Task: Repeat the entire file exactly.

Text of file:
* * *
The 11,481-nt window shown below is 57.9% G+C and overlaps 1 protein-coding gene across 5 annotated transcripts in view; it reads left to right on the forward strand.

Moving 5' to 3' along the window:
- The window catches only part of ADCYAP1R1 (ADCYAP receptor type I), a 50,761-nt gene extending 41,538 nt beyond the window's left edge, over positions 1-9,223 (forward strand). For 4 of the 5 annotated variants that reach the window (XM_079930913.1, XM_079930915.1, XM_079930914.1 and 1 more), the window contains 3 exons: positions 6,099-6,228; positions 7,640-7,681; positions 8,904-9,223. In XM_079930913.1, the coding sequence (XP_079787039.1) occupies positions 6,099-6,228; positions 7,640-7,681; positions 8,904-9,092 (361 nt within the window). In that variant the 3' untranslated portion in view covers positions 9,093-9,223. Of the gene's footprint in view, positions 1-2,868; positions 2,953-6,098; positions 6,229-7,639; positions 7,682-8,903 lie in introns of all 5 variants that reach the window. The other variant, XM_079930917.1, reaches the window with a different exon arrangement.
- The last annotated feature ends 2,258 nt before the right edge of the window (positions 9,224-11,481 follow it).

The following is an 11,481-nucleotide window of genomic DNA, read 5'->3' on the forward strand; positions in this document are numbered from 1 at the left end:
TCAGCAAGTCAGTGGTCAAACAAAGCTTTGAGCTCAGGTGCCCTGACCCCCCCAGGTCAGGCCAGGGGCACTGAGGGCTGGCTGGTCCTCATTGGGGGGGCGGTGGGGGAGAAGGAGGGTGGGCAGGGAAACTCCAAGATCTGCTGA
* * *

The 11,481-nt window shown below is 57.9% G+C and overlaps 1 protein-coding gene across 5 annotated transcripts in view; it reads left to right on the forward strand.

Moving 5' to 3' along the window:
- The window catches only part of ADCYAP1R1 (ADCYAP receptor type I), a 50,761-nt gene extending 41,538 nt beyond the window's left edge, over positions 1-9,223 (forward strand). For 4 of the 5 annotated variants that reach the window (XM_079930913.1, XM_079930915.1, XM_079930914.1 and 1 more), the window contains 3 exons: positions 6,099-6,228; positions 7,640-7,681; positions 8,904-9,223. In XM_079930913.1, the coding sequence (XP_079787039.1) occupies positions 6,099-6,228; positions 7,640-7,681; positions 8,904-9,092 (361 nt within the window). In that variant the 3' untranslated portion in view covers positions 9,093-9,223. Of the gene's footprint in view, positions 1-2,868; positions 2,953-6,098; positions 6,229-7,639; positions 7,682-8,903 lie in introns of all 5 variants that reach the window. The other variant, XM_079930917.1, reaches the window with a different exon arrangement.
- The last annotated feature ends 2,258 nt before the right edge of the window (positions 9,224-11,481 follow it).

The following is an 11,481-nucleotide window of genomic DNA, read 5'->3' on the forward strand; positions in this document are numbered from 1 at the left end:
TCAGCAAGTCAGTGGTCAAACAAAGCTTTGAGCTCAGGTGCCCTGACCCCCCCAGGTCAGGCCAGGGGCACTGAGGGCTGGCTGGTCCTCATTGGGGGGGCGGTGGGGGAGAAGGAGGGTGGGCAGGGAAACTCCAAGATCTGCTGA